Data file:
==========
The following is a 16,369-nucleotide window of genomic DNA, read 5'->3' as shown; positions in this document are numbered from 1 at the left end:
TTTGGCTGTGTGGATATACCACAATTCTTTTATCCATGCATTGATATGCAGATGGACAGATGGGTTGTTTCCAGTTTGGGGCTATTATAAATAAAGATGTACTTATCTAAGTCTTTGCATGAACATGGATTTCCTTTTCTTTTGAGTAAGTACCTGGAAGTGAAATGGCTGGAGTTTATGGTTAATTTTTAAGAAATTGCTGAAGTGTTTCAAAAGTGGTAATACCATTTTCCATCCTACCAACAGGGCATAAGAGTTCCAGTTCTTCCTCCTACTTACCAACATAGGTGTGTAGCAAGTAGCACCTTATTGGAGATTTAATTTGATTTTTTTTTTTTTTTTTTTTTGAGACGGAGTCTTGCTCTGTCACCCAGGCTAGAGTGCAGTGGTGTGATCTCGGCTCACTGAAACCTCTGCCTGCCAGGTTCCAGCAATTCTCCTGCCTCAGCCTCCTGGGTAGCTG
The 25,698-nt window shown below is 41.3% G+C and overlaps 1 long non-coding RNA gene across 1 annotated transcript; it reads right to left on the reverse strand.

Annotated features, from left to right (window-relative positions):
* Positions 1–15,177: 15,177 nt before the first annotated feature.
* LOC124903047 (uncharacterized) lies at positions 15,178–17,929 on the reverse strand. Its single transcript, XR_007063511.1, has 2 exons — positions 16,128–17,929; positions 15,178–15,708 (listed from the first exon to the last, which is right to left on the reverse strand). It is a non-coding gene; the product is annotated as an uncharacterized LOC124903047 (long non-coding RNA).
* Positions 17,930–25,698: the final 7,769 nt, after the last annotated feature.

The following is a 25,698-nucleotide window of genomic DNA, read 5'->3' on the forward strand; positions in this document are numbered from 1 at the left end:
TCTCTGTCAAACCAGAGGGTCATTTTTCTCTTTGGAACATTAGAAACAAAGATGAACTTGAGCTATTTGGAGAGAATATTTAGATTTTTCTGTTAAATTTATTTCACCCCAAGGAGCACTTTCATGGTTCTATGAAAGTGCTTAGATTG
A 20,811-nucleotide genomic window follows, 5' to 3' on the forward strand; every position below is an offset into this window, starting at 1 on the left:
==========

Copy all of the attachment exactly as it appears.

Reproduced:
The following is a 16,369-nucleotide window of genomic DNA, read 5'->3' as shown; positions in this document are numbered from 1 at the left end:
TTTGGCTGTGTGGATATACCACAATTCTTTTATCCATGCATTGATATGCAGATGGACAGATGGGTTGTTTCCAGTTTGGGGCTATTATAAATAAAGATGTACTTATCTAAGTCTTTGCATGAACATGGATTTCCTTTTCTTTTGAGTAAGTACCTGGAAGTGAAATGGCTGGAGTTTATGGTTAATTTTTAAGAAATTGCTGAAGTGTTTCAAAAGTGGTAATACCATTTTCCATCCTACCAACAGGGCATAAGAGTTCCAGTTCTTCCTCCTACTTACCAACATAGGTGTGTAGCAAGTAGCACCTTATTGGAGATTTAATTTGATTTTTTTTTTTTTTTTTTTTTGAGACGGAGTCTTGCTCTGTCACCCAGGCTAGAGTGCAGTGGTGTGATCTCGGCTCACTGAAACCTCTGCCTGCCAGGTTCCAGCAATTCTCCTGCCTCAGCCTCCTGGGTAGCTG
The 25,698-nt window shown below is 41.3% G+C and overlaps 1 long non-coding RNA gene across 1 annotated transcript; it reads right to left on the reverse strand.

Annotated features, from left to right (window-relative positions):
* Positions 1–15,177: 15,177 nt before the first annotated feature.
* LOC124903047 (uncharacterized) lies at positions 15,178–17,929 on the reverse strand. Its single transcript, XR_007063511.1, has 2 exons — positions 16,128–17,929; positions 15,178–15,708 (listed from the first exon to the last, which is right to left on the reverse strand). It is a non-coding gene; the product is annotated as an uncharacterized LOC124903047 (long non-coding RNA).
* Positions 17,930–25,698: the final 7,769 nt, after the last annotated feature.

The following is a 25,698-nucleotide window of genomic DNA, read 5'->3' on the forward strand; positions in this document are numbered from 1 at the left end:
TCTCTGTCAAACCAGAGGGTCATTTTTCTCTTTGGAACATTAGAAACAAAGATGAACTTGAGCTATTTGGAGAGAATATTTAGATTTTTCTGTTAAATTTATTTCACCCCAAGGAGCACTTTCATGGTTCTATGAAAGTGCTTAGATTG
A 20,811-nucleotide genomic window follows, 5' to 3' on the forward strand; every position below is an offset into this window, starting at 1 on the left: